Using an AVR to emulate obsolete part.

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Has anyone had experience replacing and obsolete part with a micro controller?

Specifically I want to emulate a Texas Instruments TMS5501. I have a few old Cromemco S-100 computer boards that use this part. It seems to be made of unobtanium. Although some web sources say they have them, they never reply to inquiries. Yes, I know I won't be a drop in replacement. I plan on making a carrier for it.

Any input would be appreciated.

Roger

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The TMS5501 is not a microcontroller. It's a 8080 companion i/o interface chip which has timers, UART, parallel port and interrupt controller.

Your best option is to throw away all this crap.

Warning: Grumpy Old Chuff. Reading this post may severely damage your mental health.

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Quote:

is not a microcontroller

I'm not sure I can spot the place where OP claimed otherwise? But for sure you can use an MCU to replace an I/O expander or a group of TTL gates or pretty much anything that is less complex than the MCU itself (assuming you can wiggle the wires quickly enough etc. etc.)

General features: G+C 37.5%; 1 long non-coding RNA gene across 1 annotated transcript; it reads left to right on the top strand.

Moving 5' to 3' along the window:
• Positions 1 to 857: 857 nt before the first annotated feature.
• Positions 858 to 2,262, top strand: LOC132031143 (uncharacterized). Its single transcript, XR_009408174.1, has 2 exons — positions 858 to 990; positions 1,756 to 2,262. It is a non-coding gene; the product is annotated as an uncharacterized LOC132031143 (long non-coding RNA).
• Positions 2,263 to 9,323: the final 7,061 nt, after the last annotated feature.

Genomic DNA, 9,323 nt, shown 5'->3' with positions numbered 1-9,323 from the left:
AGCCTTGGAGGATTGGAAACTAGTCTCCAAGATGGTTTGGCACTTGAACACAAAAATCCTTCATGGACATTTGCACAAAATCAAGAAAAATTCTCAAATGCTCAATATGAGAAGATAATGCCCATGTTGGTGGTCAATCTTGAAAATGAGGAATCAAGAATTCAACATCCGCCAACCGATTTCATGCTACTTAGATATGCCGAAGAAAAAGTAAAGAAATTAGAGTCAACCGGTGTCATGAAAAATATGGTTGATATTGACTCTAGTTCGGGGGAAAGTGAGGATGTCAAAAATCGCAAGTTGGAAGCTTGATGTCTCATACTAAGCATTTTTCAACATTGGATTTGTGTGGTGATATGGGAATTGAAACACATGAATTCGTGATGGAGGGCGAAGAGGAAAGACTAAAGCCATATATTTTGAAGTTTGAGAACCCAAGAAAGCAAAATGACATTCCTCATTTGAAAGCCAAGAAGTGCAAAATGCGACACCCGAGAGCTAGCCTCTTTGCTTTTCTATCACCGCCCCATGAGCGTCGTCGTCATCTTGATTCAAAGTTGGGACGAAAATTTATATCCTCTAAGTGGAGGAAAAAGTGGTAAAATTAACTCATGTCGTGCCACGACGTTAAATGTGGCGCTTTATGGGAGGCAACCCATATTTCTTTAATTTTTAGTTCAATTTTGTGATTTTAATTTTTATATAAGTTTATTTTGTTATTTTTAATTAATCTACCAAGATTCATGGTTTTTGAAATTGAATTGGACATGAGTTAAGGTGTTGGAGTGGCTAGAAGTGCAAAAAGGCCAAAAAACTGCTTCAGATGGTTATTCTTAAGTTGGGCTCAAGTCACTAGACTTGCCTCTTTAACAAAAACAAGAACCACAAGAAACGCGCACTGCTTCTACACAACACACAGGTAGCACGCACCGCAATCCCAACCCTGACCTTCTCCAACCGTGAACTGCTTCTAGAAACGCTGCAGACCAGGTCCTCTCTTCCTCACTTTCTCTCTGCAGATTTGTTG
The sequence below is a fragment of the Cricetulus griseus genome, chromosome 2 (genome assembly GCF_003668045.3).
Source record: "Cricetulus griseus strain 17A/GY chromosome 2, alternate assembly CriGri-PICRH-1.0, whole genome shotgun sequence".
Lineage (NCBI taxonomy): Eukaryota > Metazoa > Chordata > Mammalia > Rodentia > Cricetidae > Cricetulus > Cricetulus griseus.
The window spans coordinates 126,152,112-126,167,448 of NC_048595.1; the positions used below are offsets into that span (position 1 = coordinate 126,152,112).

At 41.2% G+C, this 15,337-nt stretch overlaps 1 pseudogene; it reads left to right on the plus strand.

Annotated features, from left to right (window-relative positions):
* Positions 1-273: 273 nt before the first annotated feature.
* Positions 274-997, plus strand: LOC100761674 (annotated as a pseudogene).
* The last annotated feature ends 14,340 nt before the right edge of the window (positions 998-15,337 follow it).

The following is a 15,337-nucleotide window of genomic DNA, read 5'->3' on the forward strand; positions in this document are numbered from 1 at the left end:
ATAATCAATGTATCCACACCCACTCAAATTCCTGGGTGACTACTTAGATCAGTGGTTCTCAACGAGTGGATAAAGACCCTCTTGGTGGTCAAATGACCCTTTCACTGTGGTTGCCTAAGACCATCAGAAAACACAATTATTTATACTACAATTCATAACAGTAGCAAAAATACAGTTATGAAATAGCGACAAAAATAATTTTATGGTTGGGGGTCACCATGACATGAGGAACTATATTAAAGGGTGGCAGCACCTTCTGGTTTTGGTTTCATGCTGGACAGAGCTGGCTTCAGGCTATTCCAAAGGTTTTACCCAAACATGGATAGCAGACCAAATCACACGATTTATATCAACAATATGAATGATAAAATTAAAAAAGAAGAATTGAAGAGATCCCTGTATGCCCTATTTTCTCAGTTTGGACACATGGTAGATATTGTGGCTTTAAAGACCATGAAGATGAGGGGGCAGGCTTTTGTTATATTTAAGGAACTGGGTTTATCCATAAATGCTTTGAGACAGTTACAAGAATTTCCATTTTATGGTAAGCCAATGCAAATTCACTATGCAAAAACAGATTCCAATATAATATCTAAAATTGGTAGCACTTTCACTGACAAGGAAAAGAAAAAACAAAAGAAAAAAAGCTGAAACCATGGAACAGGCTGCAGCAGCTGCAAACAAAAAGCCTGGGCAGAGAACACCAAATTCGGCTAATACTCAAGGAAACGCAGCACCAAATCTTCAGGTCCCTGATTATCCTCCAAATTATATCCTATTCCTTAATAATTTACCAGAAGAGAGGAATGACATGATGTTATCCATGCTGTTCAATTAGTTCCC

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Without finding a datasheet for that thing, a quick ballpark estimate:

What is the clock frequency of that thing? Maybe 1 MHz? If you would use a 16 MHz AVR this gives you 16 AVR instructions per one target clock cycle. Are you sure you can emulate every behavior with that amount of instructions? I doubt it.

Stealing Proteus doesn't make you an engineer.

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An XMOS chip wouldn't have any problems with that:

http://www.xmos.com/

Leon Heller G1HSM

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clawson wrote:

I'm not sure I can spot the place where OP claimed otherwise?

Yes, overlooked that.

Warning: Grumpy Old Chuff. Reading this post may severely damage your mental health.

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ArnoldB wrote:
Without finding a datasheet for that thing,...

See the link I provided above.

Warning: Grumpy Old Chuff. Reading this post may severely damage your mental health.